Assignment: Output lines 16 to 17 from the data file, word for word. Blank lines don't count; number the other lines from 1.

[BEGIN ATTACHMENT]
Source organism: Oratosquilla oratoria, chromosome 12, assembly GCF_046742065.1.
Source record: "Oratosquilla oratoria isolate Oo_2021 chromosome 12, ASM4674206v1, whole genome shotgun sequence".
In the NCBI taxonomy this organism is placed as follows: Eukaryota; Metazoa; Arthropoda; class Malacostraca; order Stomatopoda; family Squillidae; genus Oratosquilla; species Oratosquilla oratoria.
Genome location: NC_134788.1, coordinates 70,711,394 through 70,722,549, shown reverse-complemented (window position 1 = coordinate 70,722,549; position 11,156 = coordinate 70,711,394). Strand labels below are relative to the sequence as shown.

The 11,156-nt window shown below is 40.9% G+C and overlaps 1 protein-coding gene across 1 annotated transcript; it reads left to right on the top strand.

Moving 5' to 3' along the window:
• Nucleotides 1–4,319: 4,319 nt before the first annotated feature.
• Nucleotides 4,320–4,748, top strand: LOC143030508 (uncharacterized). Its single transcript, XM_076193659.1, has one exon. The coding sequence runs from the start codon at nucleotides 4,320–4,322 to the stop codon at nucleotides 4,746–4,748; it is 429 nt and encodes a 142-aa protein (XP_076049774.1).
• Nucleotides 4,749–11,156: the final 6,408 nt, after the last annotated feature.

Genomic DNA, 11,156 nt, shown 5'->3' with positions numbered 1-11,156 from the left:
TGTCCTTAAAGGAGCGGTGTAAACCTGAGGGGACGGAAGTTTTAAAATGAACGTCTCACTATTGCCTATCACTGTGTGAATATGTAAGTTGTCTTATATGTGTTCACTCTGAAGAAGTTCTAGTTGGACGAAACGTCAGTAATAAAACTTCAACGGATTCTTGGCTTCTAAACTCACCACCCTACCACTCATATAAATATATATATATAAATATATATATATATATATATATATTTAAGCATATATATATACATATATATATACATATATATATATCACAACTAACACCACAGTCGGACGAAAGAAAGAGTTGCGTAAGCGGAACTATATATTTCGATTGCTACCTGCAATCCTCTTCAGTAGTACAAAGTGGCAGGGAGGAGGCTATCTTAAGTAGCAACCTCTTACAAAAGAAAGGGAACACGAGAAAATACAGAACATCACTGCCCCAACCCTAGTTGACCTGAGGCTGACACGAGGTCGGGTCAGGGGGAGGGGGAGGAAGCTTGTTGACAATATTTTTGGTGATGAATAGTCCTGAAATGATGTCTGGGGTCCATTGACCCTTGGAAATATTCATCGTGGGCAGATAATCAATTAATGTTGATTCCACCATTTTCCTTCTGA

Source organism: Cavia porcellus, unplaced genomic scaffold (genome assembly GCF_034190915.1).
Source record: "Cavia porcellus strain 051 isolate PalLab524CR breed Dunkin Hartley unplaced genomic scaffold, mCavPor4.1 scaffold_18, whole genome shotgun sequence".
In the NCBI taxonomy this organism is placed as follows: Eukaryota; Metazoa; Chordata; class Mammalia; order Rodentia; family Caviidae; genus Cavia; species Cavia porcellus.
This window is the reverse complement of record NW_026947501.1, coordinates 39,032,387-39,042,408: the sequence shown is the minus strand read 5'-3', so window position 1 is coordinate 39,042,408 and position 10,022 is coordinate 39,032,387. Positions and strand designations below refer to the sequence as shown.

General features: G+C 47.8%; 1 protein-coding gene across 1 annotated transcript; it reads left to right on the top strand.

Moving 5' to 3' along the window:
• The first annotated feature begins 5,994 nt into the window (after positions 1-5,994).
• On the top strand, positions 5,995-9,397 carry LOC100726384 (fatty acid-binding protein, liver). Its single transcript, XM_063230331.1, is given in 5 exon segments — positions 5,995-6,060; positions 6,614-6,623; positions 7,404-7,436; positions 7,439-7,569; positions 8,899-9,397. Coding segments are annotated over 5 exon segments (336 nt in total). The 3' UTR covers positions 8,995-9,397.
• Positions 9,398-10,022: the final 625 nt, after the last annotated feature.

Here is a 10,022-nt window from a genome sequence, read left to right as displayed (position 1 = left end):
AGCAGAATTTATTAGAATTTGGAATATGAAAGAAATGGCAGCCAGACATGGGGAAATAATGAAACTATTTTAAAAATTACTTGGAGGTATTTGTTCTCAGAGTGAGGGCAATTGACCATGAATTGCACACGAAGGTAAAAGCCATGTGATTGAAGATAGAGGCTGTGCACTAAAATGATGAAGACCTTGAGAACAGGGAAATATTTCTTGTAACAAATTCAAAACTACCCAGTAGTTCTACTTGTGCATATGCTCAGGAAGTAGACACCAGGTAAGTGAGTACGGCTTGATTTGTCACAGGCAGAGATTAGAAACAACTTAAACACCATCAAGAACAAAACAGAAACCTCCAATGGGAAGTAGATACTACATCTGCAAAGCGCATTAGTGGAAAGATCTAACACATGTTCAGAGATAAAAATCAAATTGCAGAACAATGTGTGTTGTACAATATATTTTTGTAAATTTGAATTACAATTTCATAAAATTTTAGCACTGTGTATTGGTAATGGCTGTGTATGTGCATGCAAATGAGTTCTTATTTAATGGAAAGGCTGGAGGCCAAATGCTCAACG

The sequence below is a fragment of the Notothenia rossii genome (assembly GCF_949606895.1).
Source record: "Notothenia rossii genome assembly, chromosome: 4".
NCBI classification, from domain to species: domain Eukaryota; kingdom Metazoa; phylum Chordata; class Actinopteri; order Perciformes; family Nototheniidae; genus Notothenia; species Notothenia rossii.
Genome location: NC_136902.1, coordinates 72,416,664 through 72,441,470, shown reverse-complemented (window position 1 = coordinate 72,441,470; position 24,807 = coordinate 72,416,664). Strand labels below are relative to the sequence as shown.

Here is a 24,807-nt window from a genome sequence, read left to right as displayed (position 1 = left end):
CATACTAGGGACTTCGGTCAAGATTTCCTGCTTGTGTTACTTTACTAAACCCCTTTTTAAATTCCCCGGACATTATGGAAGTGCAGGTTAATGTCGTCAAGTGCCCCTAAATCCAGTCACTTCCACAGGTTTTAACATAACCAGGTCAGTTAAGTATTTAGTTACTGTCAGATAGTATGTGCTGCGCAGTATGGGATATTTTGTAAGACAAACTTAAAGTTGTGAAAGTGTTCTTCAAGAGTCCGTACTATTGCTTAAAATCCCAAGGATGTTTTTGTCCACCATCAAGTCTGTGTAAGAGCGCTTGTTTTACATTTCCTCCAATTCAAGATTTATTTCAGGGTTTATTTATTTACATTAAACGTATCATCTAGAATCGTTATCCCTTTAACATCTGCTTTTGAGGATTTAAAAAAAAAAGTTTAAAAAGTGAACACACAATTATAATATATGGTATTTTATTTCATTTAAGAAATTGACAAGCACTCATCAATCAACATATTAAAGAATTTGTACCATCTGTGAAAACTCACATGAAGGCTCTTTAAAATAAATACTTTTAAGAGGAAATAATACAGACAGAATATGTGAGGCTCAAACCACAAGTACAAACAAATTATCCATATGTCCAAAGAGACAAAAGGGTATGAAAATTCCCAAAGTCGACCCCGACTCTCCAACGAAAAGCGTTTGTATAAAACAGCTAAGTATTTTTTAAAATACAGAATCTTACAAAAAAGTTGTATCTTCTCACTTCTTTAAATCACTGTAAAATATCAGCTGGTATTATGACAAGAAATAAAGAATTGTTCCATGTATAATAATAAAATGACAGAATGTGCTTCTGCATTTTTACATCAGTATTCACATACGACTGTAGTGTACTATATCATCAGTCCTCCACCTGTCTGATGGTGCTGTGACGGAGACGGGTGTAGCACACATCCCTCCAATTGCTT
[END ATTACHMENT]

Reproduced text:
General features: G+C 47.8%; 1 protein-coding gene across 1 annotated transcript; it reads left to right on the top strand.

Moving 5' to 3' along the window: